"We always take the position of not commenting on extensions, but are we having those discussions? Yes," Jed Hoyer said Tuesday. "People focus so much on trades and free agent signings at these meetings, but all the agents are under the same roofs, also, and allows us to have those kinds of discussions. I'm not gonna specify who or what, but yeah certainly those conversations are ongoing."

Bryant has long been thought of as the toughest of the group to lock up long-term given that his agent, Scott Boras, typically advises clients to hit the open market and maximize their value. Boras reiterated Tuesday afternoon at the Winter Meetings he and Bryant are still open to extension talks with the Cubs.

Baez and Rizzo loom as the two most likely to extend their Wrigley Field stays, with the two emerging as the faces of the franchise in their own ways.

As the Cubs try to navigate an offseason where they're "serving two masters" (trying to compete in 2020-21 while also enhancing the long-term future of the franchise), a potential extension would check both boxes in a major way. If Hoyer and Theo Epstein knew Baez would be locking down shortstop and the middle of the lineup for the next six seasons, they could breathe a bit easier thinking about the big picture and long-term health of the franchise. 

At the same time, they can't operate as if anything is a certainty. Bryant could decide he likes the Cubs' offer and make Chicago his baseball home forever. Baez could conclude the opposite. 

It's what makes this particular offseason so tricky for the Cubs.

"We have to be able to have parallel tracks in our mind," Hoyer said. "We have to be able to do multiple things at once. It doesn't make it more difficult. We have a lot of really good players. We've had them for a long time. When we talk to these players about contracts, there's no player that we talk to that we haven't had a conversation with at some point before about a contract.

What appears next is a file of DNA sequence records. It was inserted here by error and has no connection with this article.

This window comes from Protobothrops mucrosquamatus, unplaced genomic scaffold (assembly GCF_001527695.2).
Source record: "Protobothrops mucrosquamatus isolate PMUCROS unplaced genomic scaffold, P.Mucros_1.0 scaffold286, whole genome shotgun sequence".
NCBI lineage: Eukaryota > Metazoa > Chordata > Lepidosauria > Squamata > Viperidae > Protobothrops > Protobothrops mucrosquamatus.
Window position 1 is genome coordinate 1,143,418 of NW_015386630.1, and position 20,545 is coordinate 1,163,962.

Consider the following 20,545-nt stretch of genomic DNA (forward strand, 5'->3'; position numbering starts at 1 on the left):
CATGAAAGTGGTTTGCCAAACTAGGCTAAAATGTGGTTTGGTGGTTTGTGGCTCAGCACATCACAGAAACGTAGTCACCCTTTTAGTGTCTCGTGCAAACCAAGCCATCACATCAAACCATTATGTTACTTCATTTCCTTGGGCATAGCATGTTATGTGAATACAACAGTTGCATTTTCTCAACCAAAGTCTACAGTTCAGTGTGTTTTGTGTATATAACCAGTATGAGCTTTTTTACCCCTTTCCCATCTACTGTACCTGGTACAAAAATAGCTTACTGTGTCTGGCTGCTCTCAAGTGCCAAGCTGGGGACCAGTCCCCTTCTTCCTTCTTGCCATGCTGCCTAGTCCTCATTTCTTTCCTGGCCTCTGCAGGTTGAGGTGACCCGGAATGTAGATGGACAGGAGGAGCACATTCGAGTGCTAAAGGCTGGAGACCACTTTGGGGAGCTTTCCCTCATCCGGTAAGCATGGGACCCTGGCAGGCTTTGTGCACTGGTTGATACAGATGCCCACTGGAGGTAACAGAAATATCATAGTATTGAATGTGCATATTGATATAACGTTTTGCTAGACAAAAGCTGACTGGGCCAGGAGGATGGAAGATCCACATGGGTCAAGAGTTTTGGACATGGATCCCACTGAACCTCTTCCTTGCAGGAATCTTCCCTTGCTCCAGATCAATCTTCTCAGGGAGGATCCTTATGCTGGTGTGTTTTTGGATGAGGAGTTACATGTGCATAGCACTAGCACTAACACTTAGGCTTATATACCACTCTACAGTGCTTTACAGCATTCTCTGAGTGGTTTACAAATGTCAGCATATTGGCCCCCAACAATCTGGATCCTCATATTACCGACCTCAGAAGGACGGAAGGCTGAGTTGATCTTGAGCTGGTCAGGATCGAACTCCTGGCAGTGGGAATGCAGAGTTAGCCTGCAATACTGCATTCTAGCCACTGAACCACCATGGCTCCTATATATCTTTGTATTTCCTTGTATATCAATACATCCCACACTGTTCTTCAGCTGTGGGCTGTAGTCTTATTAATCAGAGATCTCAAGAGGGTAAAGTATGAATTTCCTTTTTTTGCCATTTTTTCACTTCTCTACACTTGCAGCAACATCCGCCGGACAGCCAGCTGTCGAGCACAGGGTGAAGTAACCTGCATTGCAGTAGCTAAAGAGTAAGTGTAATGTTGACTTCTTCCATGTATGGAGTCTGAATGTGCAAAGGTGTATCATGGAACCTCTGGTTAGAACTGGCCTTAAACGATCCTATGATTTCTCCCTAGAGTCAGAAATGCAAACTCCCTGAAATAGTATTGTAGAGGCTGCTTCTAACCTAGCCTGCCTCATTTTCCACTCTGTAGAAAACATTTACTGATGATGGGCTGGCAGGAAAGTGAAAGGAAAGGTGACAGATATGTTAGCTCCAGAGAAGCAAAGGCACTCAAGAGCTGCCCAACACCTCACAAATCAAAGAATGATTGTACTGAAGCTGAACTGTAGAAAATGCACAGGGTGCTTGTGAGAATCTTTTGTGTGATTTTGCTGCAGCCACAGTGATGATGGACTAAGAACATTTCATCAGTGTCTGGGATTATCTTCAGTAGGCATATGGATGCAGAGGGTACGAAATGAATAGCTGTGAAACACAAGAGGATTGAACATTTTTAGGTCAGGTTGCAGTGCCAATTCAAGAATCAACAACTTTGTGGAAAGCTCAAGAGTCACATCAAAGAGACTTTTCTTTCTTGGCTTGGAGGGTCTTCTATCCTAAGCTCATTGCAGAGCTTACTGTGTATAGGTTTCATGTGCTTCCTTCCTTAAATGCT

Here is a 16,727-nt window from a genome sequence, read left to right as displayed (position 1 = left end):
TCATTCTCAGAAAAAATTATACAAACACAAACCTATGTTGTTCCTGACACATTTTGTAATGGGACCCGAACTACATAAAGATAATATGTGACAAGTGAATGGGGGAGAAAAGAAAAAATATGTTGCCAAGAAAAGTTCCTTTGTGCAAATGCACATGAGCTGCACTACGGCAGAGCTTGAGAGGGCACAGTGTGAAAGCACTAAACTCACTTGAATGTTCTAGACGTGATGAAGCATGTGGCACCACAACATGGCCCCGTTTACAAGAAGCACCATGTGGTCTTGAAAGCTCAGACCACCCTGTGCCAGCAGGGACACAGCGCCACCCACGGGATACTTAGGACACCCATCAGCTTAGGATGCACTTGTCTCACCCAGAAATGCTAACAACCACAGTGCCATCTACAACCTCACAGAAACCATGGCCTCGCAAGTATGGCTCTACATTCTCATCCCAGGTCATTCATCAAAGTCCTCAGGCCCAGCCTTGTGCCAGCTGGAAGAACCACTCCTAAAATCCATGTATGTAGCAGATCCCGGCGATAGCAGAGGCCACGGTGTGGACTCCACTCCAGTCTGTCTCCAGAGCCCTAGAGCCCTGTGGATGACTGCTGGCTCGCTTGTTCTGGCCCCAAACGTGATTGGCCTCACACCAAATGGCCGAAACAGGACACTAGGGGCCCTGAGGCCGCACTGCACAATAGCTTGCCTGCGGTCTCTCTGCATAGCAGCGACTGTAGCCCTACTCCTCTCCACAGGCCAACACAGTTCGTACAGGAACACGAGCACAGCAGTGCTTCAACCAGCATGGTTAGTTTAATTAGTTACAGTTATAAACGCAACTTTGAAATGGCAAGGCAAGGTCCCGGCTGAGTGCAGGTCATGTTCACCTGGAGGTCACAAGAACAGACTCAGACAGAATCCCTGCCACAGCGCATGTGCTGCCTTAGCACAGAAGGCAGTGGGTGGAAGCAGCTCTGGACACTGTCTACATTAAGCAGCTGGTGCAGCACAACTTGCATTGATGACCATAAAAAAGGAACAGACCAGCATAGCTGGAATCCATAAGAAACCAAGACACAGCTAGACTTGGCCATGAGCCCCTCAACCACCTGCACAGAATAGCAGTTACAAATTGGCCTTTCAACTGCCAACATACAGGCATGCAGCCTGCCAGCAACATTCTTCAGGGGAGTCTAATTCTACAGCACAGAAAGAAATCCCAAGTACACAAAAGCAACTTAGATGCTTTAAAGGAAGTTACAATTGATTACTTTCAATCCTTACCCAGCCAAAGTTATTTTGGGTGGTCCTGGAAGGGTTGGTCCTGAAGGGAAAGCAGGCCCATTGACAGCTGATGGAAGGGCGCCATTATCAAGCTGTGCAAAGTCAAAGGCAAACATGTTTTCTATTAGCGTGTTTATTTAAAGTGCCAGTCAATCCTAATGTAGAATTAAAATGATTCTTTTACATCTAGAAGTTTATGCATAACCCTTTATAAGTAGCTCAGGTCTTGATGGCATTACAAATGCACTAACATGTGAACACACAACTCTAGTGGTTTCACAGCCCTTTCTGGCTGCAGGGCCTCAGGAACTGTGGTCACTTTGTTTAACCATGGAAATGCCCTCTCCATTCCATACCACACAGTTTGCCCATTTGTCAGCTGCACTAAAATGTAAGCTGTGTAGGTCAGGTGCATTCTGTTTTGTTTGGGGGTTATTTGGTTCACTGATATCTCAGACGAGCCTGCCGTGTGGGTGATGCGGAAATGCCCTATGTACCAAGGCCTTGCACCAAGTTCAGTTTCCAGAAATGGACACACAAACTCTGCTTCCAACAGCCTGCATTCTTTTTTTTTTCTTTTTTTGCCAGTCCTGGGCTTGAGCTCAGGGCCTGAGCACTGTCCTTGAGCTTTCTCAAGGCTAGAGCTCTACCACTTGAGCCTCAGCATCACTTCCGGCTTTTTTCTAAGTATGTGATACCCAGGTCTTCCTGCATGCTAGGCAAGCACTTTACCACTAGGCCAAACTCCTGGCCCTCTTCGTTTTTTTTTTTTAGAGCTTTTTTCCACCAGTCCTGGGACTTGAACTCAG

"We've talked about these players for five years in some way, shape or form. When we sit down with these players, we're not covering a ton of new ground. We've already been over a lot of it. I think we're able to have parallel tracks."

Two MLB moves that changed the landscape of Kris Bryant's trade market

Two MLB moves that changed the landscape of Kris Bryant's trade market

Two reported transactions Tuesday may not have drawn much attention from Cubs fans, but both directly impact the North Siders.

First, The Athletic’s Fabian Ardaya reported the Angels are trading third baseman Zack Cozart to the Giants for cash and a player to be named later. Soon thereafter, free agent shortstop Didi Gregorius agreed to a one-year deal with the Phillies, as Joel Sherman of the New York Post reported.

From a Cubs perspective, the Angels' and Phillies' moves impact a potential Kris Bryant trade market. According to Ardaya, the Giants are picking up the remaining $12.67 million on Cozart’s deal. This clears payroll space for Los Angeles to make a run at a superstar free agent, like third basemen Anthony Rendon and Josh Donaldson.

The Phillies inquired with the Cubs regarding a potential Bryant trade, according to multiple reports. However, Bryant’s unresolved grievance case is a holdup in any trade talks, should the Cubs entertain offers. If he wins, he'll become a free agent next winter. If he loses, he'll remain under team control through 2021.

Gregorius will slot into shortstop for Philadelphia, while incumbent Jean Segura will move to second base, according to NBC Sports Philadelphia’s Jim Salisbury. The Phillies are less likely to pursue Bryant — should the Cubs shop him — than they were entering Tuesday. Things can change, but they have less of an infield need as they did on Monday.

On the other hand, the Angels and new manager Joe Maddon suddenly could be a candidate to pursue Bryant. Acquiring him would bring less certainty than Rendon or Donaldson, as Bryant is only under contract for two seasons more, max. Furthermore, acquiring Bryant will cost the Angels prospect capital, while adding Rendon and Donaldson will 'only' entail paying them handsomely as free agents.

In short, Philadelphia is less likely to pursue Bryant than they were entering Tuesday; the possibility of the Angels doing so is stronger than it was entering the day. The Angels haven't been directly connected to Bryant at this point, but that now could change.